United States: Corporate And Financial Weekly Digest - August 23, 2013

Last Updated: August 28 2013

Edited by Robert Weiss and Gregory Xethalis


SEC, CFTC and FINRA Issue Joint Advisory on Business Continuity and Disaster Recovery Planning

On August 16, 2013, the Securities and Exchange Commission's Office of Compliance Inspections and Examinations, the Financial Industry Regulatory Authority and the Commodity Futures Trading Commission's Division of Swap Dealers and Intermediary Oversight jointly issued a staff advisory on business continuity and disaster recovery planning. The SEC, FINRA and CFTC compiled best practices and lessons learned from firms that were impacted by the events surrounding Hurricane Sandy. The staff advisory encourages firms to review their business continuity plans (BCPs) and suggests effective practices in the following areas:

  • Preparation for widespread disruption, including remote access capabilities;
  • Planning for alternative locations;
  • Evaluating the risk of critical vendor relationships and examining whether such vendors have adequate BCPs;
  • Telecommunications services and technology;
  • Communication plans with customers, other external parties and staff;
  • Regulatory and compliance considerations, such as updating BCPs to include new regulatory and self-regulatory organization requirements; and
  • BCP reviewing and testing.

The staff advisory is available here.

FINRA Updates Private Placement Form and Issues FAQ

The Financial Industry Regulatory Authority updated the Private Placement Form that firms must use to file offering documents and information pursuant to FINRA Rules 5123 (Private Placements of Securities) and 5122 (Private Placements of Securities Issued by Members). The updated form includes new questions, such as a disciplinary history question, that are intended to assist FINRA in prioritizing its review of private placement filings. The questions are not intended to set new standards of disclosure, due diligence or information gathering requirements. FINRA has also provided additional guidance regarding the updated form in a Private Placement Form FAQ.

The regulatory notice is available here.

SEC Approves Amendments to FINRA Rule Regarding Release of Disciplinary Complaints, Decisions and Other Information

The Corporate and Financial Weekly Digest edition of March 29, 2013 summarized the Financial Industry Regulatory Authority's proposed rule change to amend Rule 8313, which governs the release of disciplinary and other information by FINRA to the public. Among other things, the amendments establish general standards for the release of disciplinary information to the public to provide greater information regarding FINRA's disciplinary actions, clarify the scope of information subject to Rule 8313 and eliminate provisions that do not address the release of information to the public. The Securities and Exchange Commission has approved the rule amendments, which will become effective on December 16, 2013, and will apply prospectively.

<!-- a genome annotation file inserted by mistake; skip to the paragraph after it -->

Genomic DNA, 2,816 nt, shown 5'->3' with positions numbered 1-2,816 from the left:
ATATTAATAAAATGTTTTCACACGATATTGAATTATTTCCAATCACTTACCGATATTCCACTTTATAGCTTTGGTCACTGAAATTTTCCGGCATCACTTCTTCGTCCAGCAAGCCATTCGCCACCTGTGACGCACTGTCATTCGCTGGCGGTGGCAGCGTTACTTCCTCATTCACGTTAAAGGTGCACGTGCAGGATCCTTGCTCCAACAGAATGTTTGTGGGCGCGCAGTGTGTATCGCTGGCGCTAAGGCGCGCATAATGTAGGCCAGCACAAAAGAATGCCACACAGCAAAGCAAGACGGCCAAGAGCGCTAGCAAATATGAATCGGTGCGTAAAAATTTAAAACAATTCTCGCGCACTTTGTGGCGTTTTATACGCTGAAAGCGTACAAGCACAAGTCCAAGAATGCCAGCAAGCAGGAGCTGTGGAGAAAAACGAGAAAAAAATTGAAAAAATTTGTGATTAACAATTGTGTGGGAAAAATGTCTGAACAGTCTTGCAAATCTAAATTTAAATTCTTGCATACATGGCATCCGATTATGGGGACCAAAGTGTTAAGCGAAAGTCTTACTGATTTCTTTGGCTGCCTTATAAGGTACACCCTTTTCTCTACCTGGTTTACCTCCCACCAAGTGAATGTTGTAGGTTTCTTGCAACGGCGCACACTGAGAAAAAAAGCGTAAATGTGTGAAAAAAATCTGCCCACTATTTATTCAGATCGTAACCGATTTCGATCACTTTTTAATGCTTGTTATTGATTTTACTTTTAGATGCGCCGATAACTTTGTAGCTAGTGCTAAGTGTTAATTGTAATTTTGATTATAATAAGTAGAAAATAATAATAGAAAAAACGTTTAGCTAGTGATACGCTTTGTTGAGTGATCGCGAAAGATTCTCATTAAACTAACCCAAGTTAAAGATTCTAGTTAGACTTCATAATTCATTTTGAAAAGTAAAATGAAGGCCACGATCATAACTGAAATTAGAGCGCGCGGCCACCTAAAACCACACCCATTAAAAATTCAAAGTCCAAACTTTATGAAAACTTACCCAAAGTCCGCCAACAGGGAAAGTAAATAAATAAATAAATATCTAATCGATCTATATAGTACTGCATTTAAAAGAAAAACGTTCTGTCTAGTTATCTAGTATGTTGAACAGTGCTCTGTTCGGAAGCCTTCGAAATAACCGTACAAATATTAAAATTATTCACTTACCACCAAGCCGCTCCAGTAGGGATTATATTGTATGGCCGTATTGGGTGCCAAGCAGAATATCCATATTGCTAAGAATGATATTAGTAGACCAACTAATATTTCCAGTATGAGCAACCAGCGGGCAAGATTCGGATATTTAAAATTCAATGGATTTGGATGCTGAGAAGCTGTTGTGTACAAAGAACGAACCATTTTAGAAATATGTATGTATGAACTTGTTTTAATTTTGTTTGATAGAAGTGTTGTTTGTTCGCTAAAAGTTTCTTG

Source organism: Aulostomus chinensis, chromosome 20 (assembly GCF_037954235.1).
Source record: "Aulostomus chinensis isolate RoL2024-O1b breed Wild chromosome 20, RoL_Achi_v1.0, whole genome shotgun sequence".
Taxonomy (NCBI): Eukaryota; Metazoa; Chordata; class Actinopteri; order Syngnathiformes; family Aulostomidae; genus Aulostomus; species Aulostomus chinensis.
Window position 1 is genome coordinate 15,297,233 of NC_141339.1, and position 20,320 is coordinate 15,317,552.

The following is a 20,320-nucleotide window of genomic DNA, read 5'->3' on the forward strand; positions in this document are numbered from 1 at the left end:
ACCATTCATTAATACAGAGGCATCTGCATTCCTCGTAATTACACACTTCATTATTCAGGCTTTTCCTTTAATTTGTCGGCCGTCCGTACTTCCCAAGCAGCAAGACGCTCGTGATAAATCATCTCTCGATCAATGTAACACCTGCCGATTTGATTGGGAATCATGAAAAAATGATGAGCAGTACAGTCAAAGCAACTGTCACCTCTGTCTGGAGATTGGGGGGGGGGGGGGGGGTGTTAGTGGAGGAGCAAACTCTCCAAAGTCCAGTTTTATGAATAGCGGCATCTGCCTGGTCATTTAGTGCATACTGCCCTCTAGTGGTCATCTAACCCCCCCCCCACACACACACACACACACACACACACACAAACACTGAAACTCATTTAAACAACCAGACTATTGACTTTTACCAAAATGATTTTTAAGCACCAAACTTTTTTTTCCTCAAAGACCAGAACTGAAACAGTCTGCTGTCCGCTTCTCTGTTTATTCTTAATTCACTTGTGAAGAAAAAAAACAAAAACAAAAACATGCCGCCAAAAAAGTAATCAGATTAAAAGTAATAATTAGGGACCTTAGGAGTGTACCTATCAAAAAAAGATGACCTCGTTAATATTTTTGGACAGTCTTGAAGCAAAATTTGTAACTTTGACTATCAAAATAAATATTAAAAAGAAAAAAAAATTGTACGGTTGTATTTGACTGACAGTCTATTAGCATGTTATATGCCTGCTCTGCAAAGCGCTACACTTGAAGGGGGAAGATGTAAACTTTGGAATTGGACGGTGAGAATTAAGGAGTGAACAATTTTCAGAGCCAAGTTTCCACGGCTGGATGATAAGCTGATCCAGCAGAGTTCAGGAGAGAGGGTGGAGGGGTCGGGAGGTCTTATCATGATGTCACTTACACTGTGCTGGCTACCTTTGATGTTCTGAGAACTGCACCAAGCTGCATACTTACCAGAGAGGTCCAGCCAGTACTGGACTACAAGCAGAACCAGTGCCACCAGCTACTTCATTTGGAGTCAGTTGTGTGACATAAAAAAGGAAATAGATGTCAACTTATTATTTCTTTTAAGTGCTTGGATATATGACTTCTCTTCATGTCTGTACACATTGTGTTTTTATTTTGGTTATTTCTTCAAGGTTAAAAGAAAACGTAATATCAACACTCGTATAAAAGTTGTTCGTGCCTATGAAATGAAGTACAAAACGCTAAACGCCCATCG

The regulatory notice is available here.


SEC's Alleged Failure to Notify SIPC of Ponzi Scheme Does Not Create Liability

A Florida federal court has dismissed a class action alleging that the Securities and Exchange Commission was negligent for failing to report that Robert Allen Stanford's $7 billion fund was a Ponzi scheme, finding the Misrepresentation Exception to the Federal Tort Claims Act (FTCA) shielded the SEC. The Misrepresentation Exception bars claims against the United States arising from alleged misrepresentation or deceit and protects the United States from tort liability for pecuniary injuries attributable to reliance on the government's negligent misstatements.

Plaintiffs asserted that the SEC, after several investigations in 1997 and 2004, concluded the Stanford Group was a Ponzi scheme but failed to report those findings to the Securities Investor Protection Corporation (SIPC). Plaintiffs sought to hold the SEC liable for its losses on the basis that the SEC is responsible for reporting the findings of its investigations to regulatory and consumer protection agencies and that their losses would have been avoidable if the SEC had reported its findings to SIPC.

The US District Court for the Southern District of Florida found that plaintiffs failed to "maneuver" their claims outside of the Misrepresentation Exception because they based their cause of action on the assertion that the SEC failed to communicate information about the Stanford Group. The court reasoned that plaintiffs "cannot disguise the essence of their negligent misrepresentation claim by repackaging the SEC's alleged negligence from having failed to 'notify' or 'report'...to having failed to send the required notification...." Accordingly, it concluded that the plaintiffs' cause of action is a "classic claim for misrepresentation" and thus falls within the Misrepresentation Exception.

Zelaya et al. v. U.S., case number 0:11-cv-62644 (S.D. Fla. August 12, 2013).


Agencies Seek to Bolster Leverage Ratio Standards for Largest Banks

On August 20, the Office of the Comptroller of the Currency (OCC), the Board of Governors of the Federal Reserve System (Board), and the Federal Deposit Insurance Corporation (FDIC) (collectively, the Agencies) announced that they are seeking comment on a notice of proposed rulemaking (NPR) to strengthen the leverage ratio standards for the largest, most systemically significant US banking organizations. The NPR was published in the Federal Register on August 20, 2013, with a 60-day comment period.